Thursday, 27 August 2009

A flying start

The day arrived, 22nd August 2009 and my adventure began. After teary farewells, I rode to Canterbury, into Belgium under starlight and by day three arrived in Brussels. The 377km/234miles have flown by. The bike’s running well, my butt ‘aint too sore and I’ve been blessed by some uncannily good fortune.

Day 1: Au revior

The night before the ride, I’d felt calm and spent the evening with my Mum and aunt, pottering as they cooked up my last supper. Despite the lack of nerves, and seeming readiness I still only managed four hours kip, leaving me a little bleary eyed in the morning, as I was waved off by a few faithful friends and family. I’m not one for goodbyes – save the fanfare for the finish … if/when I finish!


The weather was kind, sunny with the odd shade casting cloud; a good omen.

My first concern was how I was going to cope with the weight on the bike – circa 45kgs - my departure was the first time I’d had all the kit packed on. After the weather had done me a favour I didn’t want to wobble into a wall to start; better concentrate I muttered mutely. My blushes were spared … but I still had the hills to think about.

I was joined for the first day by Rebecca and for the most by Martin, an old colleague. We wound our way through London stopping at Greenwich Park to look out over London, grab a bite to eat and bade London farewell. I’d never seen the famous vista in person before, it was stunning.

Blackheath Hill and Shooters Hill, not small by any estimation. Cautiously I slipped down through the gears and got the legs spinning. Sure I was moving slow but I was making it and without too much effort to boot. Phew! The bonus was the other side of the hill hitting 64kph/40mph on the way down – wahoo!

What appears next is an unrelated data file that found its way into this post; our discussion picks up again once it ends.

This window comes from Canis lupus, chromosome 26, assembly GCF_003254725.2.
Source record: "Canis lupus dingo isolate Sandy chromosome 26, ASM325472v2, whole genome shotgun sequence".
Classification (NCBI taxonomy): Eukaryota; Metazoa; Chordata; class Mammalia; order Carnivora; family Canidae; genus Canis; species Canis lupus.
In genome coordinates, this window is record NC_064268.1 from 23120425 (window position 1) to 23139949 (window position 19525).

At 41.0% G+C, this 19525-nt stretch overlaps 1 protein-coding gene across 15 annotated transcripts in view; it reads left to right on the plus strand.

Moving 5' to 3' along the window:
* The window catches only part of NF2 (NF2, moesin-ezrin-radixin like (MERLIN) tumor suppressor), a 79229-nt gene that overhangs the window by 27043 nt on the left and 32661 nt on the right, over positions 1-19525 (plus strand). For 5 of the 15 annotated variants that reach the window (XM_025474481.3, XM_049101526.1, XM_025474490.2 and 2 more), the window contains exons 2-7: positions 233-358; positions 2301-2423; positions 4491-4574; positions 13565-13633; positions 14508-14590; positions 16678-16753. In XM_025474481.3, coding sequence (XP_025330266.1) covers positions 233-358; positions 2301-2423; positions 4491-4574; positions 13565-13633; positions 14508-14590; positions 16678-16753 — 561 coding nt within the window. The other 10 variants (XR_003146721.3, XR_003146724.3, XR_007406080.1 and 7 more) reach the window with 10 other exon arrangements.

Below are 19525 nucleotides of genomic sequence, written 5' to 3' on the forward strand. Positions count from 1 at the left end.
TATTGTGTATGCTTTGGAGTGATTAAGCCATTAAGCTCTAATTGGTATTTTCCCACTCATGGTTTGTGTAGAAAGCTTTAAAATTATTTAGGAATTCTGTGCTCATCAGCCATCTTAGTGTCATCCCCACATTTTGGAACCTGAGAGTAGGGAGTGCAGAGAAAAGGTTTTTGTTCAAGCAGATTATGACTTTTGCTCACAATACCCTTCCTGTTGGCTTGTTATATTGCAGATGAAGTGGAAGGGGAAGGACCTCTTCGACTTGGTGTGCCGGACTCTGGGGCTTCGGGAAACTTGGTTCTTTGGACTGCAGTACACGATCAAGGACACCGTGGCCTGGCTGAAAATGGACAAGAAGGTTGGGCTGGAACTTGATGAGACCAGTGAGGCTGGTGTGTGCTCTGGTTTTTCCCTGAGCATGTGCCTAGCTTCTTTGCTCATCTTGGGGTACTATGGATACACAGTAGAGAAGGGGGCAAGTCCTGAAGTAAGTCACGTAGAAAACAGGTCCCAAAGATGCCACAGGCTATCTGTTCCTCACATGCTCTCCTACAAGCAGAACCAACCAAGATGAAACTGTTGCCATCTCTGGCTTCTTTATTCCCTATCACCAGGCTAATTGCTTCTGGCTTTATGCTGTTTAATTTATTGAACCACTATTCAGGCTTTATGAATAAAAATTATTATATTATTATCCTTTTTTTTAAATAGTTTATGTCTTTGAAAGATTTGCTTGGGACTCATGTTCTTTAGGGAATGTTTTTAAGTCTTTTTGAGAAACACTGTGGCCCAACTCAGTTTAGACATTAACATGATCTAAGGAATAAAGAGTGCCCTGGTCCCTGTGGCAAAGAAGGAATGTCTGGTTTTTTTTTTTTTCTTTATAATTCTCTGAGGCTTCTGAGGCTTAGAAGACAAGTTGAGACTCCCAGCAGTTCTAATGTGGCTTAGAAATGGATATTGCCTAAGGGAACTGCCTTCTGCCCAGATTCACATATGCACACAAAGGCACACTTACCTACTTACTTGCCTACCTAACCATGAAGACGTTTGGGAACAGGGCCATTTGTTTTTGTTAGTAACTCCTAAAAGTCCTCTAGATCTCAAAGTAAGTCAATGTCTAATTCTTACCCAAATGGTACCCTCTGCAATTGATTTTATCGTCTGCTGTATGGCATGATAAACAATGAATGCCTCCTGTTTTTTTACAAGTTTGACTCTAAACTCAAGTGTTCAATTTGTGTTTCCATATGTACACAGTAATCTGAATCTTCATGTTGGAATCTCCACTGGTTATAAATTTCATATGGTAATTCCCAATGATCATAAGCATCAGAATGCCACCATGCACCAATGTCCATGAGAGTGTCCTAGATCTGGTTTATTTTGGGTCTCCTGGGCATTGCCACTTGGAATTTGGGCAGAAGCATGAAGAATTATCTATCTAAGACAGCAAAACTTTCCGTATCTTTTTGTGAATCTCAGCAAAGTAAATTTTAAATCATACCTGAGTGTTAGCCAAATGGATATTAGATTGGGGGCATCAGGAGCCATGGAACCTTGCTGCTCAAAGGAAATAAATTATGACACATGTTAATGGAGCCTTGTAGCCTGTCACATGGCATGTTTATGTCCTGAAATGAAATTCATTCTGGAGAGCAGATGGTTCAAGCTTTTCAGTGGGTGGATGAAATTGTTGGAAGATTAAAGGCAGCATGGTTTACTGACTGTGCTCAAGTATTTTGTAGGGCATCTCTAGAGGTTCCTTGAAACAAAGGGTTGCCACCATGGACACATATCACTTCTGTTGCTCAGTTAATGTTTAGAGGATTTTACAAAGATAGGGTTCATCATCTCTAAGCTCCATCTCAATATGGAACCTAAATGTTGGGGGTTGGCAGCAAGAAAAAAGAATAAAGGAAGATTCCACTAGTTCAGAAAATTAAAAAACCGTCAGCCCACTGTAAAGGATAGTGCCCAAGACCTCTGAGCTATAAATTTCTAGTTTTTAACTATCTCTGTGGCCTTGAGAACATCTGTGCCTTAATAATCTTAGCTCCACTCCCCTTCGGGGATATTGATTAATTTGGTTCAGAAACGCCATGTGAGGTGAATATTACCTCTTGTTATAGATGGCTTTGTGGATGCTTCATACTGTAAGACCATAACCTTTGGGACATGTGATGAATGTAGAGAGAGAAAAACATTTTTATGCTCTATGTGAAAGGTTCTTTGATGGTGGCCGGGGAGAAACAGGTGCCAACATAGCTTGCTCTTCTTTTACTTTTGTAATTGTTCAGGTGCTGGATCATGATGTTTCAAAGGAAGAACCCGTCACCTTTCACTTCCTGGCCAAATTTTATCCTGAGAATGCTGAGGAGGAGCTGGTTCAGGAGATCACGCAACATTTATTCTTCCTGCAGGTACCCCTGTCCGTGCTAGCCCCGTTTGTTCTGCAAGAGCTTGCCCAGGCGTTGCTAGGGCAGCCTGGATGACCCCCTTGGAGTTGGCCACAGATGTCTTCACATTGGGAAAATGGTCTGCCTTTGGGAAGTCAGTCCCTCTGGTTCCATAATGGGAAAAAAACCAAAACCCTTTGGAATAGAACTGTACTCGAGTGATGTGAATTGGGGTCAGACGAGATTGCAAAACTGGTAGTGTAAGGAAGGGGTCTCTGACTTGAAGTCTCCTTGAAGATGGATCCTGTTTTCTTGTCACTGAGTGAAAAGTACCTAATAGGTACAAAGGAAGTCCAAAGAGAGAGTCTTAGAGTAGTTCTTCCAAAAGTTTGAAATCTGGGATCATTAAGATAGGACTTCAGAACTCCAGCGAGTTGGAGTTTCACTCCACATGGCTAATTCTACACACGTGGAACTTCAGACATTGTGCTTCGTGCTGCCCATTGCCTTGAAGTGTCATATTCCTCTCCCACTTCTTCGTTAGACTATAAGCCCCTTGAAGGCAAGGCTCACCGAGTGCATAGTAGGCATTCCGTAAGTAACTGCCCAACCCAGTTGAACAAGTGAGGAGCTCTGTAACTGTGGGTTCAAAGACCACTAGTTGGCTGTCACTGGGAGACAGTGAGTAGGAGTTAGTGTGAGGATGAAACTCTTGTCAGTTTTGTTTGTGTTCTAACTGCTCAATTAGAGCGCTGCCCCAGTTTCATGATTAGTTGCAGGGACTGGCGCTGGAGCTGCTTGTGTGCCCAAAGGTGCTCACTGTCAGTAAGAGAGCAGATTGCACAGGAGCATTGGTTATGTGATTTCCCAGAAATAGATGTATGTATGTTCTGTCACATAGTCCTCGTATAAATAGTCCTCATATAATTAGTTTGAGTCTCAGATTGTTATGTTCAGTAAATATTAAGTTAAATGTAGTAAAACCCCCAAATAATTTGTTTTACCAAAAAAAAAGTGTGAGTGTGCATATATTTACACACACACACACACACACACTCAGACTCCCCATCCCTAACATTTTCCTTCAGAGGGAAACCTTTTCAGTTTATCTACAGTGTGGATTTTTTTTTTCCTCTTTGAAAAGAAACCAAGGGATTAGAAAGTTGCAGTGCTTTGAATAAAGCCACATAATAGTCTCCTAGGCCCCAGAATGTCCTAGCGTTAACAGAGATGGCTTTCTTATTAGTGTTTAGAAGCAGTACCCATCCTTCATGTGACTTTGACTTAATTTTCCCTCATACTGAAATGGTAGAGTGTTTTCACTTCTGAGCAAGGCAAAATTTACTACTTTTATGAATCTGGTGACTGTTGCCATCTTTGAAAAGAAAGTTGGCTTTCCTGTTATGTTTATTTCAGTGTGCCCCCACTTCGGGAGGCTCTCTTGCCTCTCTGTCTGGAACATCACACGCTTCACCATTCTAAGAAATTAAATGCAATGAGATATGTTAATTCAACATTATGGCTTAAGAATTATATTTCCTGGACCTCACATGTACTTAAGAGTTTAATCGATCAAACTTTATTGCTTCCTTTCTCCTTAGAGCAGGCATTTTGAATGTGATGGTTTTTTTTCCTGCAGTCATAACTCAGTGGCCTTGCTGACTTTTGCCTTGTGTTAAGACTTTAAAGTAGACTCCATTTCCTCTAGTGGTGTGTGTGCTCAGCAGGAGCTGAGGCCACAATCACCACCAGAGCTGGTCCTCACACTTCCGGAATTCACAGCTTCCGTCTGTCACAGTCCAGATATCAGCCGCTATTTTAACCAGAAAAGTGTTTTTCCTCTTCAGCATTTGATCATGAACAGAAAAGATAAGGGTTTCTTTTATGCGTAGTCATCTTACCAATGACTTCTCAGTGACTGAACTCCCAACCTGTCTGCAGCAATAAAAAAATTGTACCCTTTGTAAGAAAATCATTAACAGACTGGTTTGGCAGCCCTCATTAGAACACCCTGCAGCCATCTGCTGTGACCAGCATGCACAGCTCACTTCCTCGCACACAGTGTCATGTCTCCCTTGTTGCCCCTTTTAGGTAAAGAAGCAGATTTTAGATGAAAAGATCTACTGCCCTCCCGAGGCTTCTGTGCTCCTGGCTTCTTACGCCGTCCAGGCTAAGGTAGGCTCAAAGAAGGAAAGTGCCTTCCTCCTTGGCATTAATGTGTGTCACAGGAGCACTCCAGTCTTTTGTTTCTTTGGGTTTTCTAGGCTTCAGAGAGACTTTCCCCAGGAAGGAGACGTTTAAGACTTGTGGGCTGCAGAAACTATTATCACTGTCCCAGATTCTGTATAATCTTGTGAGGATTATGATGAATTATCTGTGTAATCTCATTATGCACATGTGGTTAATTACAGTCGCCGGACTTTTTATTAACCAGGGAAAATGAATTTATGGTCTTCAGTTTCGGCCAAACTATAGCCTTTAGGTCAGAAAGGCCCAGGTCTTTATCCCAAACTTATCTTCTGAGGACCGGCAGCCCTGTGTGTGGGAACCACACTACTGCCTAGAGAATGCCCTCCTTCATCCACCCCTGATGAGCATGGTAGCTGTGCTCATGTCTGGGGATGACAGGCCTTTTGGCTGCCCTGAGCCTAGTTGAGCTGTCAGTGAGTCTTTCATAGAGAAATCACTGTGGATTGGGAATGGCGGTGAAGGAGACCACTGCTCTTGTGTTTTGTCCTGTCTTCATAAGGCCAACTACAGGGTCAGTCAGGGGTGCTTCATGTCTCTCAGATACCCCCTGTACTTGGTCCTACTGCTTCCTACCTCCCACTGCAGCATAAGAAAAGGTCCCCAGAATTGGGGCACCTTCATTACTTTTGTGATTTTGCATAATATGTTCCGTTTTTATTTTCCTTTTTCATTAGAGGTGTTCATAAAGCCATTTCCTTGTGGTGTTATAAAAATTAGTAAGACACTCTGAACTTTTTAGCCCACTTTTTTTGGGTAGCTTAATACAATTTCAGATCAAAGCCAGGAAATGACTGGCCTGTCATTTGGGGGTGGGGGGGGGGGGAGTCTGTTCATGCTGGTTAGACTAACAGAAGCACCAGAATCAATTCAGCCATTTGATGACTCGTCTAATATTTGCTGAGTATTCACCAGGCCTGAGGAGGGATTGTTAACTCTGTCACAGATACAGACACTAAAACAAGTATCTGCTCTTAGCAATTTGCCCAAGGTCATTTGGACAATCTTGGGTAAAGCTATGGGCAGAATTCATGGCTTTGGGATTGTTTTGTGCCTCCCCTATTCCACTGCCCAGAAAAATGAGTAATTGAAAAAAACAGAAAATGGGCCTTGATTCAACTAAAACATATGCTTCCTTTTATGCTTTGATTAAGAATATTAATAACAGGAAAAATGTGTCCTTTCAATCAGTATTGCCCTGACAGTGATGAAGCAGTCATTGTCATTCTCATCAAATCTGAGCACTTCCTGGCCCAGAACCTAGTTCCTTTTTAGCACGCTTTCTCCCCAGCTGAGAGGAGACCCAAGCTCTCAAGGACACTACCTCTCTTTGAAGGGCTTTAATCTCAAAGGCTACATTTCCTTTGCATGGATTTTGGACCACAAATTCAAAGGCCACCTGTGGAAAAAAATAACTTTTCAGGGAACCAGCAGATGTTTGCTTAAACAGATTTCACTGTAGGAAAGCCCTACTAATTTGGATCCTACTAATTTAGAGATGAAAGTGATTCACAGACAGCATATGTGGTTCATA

We followed the A2 out toward Canterbury and found a delightful cycle route on the way. Traversing the South Downs was more hilly than anticipated… much more hilly. They should really be called the ups and downs. Nevertheless after a pit stop or two, as the sun was heading down we made it to out campsite, just in time for the last orders at the local pub.

Day 1 of 400 (or so): done! It had been an emotional, relieving and memorable day. There’s more to see than I’d thought right here in the UK.

Day 2: Night rider!

After a much needed lie-in, Rebecca & I packed up camp and set off for Canterbury, over yet more might mounds. After a quick lunch we said the last goodbyes and headed for the coast. I was on my own.

I had two hours to cover 19 hilly miles to make the ferry. The start to solo cycling included a hike up a super steep embankment to get back on the A2, pushing through bushes and having to pack and repack the bike just to lug it over the 5ft fence; a bit of a rude awakening but not bad enough to dent my spirits.


The miles were hot and furious but I made it. Rolling into the docks and buying a ticket for the 6pm ferry then sweet talking my way onto the one two hours earlier, courtesy of a car break-down on the on-ramp. My luck was their despair. C’est la vie!